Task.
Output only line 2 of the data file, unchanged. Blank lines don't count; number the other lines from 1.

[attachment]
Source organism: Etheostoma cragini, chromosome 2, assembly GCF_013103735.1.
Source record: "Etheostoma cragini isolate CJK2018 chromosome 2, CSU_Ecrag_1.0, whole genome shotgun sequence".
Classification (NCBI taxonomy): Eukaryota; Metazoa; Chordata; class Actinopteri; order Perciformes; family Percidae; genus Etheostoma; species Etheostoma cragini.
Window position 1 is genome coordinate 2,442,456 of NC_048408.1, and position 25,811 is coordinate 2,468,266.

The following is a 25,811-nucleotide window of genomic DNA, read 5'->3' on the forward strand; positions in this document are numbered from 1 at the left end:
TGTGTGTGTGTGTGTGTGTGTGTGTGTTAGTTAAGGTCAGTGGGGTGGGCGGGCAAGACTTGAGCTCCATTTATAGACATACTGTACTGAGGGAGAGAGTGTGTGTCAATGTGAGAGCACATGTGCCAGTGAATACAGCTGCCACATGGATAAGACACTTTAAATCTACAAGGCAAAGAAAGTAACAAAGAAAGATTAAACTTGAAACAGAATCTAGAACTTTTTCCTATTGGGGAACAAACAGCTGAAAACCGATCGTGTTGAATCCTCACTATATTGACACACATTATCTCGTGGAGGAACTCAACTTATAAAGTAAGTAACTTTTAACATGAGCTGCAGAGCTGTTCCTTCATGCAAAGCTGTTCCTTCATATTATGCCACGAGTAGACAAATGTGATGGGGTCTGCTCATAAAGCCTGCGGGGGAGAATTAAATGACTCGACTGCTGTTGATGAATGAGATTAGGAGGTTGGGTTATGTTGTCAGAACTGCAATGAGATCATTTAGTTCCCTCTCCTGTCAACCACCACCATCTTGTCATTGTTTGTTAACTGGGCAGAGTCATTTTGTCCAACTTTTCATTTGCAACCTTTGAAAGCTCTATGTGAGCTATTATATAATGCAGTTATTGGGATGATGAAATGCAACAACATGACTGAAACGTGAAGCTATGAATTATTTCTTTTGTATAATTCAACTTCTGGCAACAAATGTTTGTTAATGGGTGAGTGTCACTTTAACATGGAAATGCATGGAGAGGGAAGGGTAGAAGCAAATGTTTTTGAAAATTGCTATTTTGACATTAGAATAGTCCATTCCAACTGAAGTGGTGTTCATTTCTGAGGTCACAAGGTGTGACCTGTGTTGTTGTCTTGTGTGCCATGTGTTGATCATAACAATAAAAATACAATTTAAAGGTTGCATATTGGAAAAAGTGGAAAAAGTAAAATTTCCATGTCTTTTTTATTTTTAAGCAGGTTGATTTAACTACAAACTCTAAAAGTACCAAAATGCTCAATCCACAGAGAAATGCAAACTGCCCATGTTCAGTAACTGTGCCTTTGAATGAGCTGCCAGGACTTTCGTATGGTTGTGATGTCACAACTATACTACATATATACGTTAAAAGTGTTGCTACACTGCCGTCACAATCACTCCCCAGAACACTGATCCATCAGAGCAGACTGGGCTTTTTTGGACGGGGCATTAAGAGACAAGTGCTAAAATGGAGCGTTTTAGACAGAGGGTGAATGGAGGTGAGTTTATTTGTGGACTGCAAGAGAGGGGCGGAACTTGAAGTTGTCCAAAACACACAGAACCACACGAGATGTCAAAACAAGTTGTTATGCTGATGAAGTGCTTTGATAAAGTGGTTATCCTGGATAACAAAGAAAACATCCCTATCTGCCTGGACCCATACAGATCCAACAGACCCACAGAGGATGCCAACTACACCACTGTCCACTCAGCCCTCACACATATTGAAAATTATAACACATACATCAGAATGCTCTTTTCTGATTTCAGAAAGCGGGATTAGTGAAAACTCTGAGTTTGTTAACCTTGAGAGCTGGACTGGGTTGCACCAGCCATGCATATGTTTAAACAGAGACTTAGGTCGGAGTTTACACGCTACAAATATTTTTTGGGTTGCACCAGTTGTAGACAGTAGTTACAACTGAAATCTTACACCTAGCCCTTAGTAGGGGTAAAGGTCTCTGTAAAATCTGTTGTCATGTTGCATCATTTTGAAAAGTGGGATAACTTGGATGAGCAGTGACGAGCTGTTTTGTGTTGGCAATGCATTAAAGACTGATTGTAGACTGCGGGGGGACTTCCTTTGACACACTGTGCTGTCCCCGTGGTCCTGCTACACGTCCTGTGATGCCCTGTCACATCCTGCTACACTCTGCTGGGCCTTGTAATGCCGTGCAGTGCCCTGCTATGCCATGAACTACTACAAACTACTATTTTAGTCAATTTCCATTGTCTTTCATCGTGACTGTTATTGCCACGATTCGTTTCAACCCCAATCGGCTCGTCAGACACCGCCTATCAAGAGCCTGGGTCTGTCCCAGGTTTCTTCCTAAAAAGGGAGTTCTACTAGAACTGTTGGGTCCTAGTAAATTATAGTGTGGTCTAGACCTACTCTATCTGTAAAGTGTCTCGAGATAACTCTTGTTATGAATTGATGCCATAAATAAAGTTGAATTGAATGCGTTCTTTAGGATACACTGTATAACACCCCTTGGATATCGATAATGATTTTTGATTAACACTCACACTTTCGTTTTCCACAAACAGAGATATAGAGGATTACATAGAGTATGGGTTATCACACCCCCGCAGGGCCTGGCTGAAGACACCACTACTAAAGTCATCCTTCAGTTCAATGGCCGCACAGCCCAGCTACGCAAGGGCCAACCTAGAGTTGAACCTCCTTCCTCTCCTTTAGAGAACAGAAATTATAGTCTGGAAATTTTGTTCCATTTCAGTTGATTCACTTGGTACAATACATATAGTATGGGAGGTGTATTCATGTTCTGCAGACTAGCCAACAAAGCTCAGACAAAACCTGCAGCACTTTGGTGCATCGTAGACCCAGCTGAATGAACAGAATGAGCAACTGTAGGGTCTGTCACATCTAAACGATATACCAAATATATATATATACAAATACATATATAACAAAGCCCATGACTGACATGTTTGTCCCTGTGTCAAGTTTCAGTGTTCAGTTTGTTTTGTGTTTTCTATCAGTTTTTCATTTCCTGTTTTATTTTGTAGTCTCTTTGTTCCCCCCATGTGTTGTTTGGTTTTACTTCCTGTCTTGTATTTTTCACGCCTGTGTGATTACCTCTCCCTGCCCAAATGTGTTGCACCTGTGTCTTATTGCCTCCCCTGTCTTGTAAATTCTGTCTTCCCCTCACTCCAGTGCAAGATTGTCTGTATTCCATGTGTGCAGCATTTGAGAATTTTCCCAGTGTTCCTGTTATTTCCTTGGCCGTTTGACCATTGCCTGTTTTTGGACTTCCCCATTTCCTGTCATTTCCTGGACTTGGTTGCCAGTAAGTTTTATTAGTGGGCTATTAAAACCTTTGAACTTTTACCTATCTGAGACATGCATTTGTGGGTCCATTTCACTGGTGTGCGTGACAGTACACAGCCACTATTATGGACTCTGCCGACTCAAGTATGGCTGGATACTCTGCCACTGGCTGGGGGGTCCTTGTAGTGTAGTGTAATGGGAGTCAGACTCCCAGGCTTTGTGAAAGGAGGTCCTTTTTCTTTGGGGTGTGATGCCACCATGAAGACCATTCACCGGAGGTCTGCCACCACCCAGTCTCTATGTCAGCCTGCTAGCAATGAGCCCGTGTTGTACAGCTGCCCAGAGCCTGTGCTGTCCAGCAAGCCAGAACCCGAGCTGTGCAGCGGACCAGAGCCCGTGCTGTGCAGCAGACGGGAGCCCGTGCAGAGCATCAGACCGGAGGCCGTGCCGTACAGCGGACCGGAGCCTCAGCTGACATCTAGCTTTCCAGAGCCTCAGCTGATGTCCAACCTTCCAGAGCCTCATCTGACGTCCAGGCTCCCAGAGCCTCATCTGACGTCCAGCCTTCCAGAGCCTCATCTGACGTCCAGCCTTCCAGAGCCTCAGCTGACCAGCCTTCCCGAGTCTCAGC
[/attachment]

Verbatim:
Source record: "Etheostoma cragini isolate CJK2018 chromosome 2, CSU_Ecrag_1.0, whole genome shotgun sequence".